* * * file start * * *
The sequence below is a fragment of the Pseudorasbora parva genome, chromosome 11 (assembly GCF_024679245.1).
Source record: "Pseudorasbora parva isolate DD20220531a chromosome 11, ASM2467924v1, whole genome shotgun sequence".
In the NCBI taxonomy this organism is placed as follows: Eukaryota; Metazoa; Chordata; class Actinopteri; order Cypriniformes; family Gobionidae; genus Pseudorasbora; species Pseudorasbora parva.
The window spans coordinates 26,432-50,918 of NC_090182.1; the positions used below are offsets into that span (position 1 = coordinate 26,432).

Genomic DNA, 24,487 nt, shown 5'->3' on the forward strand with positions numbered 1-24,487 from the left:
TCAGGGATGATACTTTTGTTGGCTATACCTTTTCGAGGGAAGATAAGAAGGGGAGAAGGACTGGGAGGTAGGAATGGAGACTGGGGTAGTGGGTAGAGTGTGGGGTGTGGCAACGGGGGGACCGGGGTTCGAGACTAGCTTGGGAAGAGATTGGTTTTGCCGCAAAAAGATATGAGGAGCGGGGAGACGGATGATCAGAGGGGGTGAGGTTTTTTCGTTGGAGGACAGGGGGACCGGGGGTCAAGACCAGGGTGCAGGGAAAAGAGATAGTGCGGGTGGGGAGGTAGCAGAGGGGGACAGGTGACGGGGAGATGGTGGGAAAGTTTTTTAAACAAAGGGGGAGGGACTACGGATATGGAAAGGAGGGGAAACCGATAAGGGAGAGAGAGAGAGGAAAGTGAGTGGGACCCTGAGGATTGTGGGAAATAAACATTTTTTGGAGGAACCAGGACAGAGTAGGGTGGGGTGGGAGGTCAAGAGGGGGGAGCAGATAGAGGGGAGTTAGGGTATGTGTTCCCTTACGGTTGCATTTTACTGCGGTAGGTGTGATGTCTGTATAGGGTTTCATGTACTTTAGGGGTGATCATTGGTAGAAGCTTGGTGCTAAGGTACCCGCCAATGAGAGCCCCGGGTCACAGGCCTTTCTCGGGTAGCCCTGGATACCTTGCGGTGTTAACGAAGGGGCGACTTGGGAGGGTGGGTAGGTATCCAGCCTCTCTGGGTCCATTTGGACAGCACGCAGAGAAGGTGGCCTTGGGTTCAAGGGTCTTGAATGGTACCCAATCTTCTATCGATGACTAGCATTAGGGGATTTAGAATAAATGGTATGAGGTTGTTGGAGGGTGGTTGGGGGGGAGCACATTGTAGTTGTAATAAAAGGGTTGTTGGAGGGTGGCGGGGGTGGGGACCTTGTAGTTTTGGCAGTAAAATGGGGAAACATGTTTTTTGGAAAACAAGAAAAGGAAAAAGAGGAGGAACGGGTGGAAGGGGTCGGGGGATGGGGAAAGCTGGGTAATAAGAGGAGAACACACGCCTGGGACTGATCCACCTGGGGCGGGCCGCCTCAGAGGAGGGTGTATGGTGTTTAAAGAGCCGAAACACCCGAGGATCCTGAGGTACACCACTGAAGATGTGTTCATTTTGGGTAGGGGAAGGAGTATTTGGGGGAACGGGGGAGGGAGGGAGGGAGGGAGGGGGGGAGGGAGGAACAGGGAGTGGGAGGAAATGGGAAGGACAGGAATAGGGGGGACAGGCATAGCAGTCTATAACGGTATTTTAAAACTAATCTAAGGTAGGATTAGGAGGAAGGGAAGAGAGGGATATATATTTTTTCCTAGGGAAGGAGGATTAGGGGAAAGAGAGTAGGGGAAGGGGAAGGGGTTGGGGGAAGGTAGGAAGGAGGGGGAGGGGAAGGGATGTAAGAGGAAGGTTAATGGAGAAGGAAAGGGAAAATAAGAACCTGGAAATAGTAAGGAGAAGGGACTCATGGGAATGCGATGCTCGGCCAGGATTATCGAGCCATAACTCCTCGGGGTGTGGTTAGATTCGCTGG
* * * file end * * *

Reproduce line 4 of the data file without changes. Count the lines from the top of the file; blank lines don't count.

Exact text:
The window spans coordinates 26,432-50,918 of NC_090182.1; the positions used below are offsets into that span (position 1 = coordinate 26,432).